While South Africa battles COVID-19, at the forefront of the war against the invisible enemy, are health workers. Among them, Dr Vusumzi Mehlo, a Clinical Manager at St Barnabas Hospital at Libode, in the Eastern Cape.

He has gone the extra mile to save COVID-19 patients, even driving an ambulance during this pandemic.

St Barnabas is one of the hospitals with low infections amongst its workers. But the battle against COVID-19 is far from over. Mehlo is one of the hundreds of health workers committed to saving lives.

As a manager at St Barnabas Hospital servicing thousands of villagers from Nyandeni, he says the Hospital is responsible for the recoveries of 30 patients who were infected at a funeral in nearby Port St Johns.

“I think we are the first institution in OR Tambo to treat COVID patients whereby we had over 20 patients. We didn’t have any patient dying from COVID-19 from those patients and they are all discharged to their communities, and now we continue having newly diagnosed people.”

Hundreds of COVID-19 patients have been admitted to the hospital with less than five deaths.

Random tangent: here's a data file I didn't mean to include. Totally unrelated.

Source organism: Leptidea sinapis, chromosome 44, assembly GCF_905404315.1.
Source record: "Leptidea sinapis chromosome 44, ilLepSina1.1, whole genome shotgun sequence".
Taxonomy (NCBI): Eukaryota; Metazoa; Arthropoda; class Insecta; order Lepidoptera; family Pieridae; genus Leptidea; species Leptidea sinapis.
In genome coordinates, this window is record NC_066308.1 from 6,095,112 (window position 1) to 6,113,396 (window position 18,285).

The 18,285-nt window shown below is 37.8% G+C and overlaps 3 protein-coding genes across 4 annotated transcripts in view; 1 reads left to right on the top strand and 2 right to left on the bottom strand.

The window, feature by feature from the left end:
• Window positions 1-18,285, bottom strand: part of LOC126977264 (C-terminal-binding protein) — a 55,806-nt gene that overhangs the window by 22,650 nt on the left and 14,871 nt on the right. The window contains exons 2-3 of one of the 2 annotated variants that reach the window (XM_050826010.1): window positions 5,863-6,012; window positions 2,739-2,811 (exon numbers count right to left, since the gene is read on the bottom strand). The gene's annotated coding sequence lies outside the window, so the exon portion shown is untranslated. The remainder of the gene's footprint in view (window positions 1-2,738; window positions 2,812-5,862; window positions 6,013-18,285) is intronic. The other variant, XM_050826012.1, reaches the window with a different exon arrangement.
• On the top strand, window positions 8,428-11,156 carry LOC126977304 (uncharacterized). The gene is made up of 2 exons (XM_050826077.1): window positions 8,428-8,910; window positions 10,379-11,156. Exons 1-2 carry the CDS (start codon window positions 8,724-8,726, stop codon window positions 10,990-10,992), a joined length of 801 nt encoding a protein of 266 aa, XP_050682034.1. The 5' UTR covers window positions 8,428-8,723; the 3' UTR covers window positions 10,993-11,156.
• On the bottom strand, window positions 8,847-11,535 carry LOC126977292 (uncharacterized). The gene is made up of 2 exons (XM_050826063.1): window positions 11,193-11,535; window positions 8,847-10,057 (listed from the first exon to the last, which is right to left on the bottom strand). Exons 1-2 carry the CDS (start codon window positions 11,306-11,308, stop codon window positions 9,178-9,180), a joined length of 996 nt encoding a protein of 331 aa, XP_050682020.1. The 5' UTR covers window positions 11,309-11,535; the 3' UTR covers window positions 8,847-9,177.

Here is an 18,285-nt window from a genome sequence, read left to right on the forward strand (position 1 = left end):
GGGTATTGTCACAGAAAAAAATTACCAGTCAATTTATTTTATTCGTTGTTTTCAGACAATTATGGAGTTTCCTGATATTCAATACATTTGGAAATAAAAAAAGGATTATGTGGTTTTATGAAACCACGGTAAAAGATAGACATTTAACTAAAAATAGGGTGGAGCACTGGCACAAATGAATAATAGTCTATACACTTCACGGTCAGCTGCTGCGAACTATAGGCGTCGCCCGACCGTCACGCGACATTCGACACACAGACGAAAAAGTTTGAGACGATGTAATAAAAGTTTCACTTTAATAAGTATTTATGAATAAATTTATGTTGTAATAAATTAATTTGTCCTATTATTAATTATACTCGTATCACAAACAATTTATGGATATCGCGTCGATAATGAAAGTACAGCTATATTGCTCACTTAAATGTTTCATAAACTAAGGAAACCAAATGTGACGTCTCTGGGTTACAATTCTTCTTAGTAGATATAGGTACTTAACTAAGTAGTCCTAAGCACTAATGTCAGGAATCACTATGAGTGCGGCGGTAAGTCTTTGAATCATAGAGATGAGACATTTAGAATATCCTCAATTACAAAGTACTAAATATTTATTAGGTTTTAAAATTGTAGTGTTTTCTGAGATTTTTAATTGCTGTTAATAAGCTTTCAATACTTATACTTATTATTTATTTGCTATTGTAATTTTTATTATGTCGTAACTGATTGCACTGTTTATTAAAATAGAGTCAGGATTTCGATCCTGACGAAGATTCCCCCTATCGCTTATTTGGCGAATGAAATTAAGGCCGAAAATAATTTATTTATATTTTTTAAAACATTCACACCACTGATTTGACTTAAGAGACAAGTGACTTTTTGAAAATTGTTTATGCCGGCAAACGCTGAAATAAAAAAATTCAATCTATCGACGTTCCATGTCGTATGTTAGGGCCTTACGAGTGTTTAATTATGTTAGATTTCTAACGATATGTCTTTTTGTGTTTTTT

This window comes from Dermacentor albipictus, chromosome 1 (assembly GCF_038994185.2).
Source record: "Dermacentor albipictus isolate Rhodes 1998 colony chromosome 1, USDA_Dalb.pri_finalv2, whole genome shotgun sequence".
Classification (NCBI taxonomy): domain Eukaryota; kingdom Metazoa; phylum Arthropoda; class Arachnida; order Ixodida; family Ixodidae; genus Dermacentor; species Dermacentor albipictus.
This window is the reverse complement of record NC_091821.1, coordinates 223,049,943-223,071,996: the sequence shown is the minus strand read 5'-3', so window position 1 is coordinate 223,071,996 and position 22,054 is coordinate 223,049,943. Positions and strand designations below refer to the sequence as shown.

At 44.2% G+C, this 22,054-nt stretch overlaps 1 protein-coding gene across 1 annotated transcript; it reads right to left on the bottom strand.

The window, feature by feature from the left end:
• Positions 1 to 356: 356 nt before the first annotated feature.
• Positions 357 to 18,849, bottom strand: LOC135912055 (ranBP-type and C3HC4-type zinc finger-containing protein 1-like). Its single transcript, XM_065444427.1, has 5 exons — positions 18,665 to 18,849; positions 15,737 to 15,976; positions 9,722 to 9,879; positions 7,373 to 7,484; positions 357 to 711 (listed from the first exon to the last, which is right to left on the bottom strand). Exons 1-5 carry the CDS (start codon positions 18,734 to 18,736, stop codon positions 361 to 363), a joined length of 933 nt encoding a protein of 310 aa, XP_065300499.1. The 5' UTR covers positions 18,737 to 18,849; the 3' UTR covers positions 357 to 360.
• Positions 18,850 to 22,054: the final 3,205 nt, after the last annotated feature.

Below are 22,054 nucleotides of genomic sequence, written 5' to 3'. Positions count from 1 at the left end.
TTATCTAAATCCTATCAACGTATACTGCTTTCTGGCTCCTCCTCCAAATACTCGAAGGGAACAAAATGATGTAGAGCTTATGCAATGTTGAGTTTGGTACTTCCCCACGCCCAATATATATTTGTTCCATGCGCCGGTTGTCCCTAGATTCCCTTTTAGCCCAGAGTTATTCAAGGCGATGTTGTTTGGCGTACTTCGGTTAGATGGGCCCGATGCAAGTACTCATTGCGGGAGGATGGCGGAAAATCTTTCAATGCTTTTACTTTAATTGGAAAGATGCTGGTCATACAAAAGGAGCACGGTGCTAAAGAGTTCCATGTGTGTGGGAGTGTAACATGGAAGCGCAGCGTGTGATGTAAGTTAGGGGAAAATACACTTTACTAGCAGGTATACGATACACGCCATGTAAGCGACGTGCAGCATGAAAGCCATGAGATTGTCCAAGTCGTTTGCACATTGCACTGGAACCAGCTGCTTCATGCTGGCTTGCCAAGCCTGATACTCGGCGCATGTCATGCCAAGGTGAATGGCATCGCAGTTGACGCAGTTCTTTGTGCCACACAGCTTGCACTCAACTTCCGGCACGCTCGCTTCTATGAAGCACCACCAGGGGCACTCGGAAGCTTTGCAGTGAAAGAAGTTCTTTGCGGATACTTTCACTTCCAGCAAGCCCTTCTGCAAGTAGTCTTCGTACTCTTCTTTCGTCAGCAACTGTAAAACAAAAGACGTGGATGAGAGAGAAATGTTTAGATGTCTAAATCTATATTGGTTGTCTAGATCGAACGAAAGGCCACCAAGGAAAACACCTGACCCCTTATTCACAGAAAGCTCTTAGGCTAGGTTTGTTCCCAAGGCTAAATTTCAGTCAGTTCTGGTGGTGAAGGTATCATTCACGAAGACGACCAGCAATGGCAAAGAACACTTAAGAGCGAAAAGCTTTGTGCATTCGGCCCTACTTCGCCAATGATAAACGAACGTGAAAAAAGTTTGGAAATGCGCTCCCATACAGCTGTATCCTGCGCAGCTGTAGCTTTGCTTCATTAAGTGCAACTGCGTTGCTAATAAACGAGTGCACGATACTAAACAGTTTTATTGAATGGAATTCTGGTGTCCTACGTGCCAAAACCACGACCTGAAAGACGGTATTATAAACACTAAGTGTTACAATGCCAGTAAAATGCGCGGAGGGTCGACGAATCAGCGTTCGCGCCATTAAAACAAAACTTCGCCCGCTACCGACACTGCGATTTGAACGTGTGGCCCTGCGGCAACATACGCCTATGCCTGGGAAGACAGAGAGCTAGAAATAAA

When one of the patients had difficulties breathing, Mehlo took it upon himself to drive an ambulance to a nearby hospital for additional help.

“The ambulances were dispatched to other areas then I end up driving an ambulance that day for the first time and my interest was to save the patient’s life so that she has a life after COVID. Someone else would say that was abnormal but to me, since it’s a calling, I’ll do anything to save any person’s life.”

The Health Department is besieged with protests in the area with health workers from 49 clinics remaining on a stay-away.

Health spokesperson Sizwe Kupelo says it depends on such hospitals to offer services to people coming from far-flung areas.

“There are two hospitals that demonstrated commitment in the fight against COVID-19 with is St Barnabas and Zithulele hospitals in Mqanduli. they started admitting people outside their casement areas. Dr Mehlo admitted 30 people from Majola.”

The Health Department has pleaded with its workers to continue assisting their communities like Dr Mehlo.

Kupelo says the department is in the process of setting regulations that will prohibit the closure of health facilities.

“This is a crisis that needs everyone, so this is encouraging by those men and women. we are aware of the challenges.  We are aware of the anxiety that has been demonstrated, we are dealing with those challenges.”

The infection of staff members remains low at St Barnabas Hospital.

Out of 400 workers just 15 have been infected, with 7 already back at work.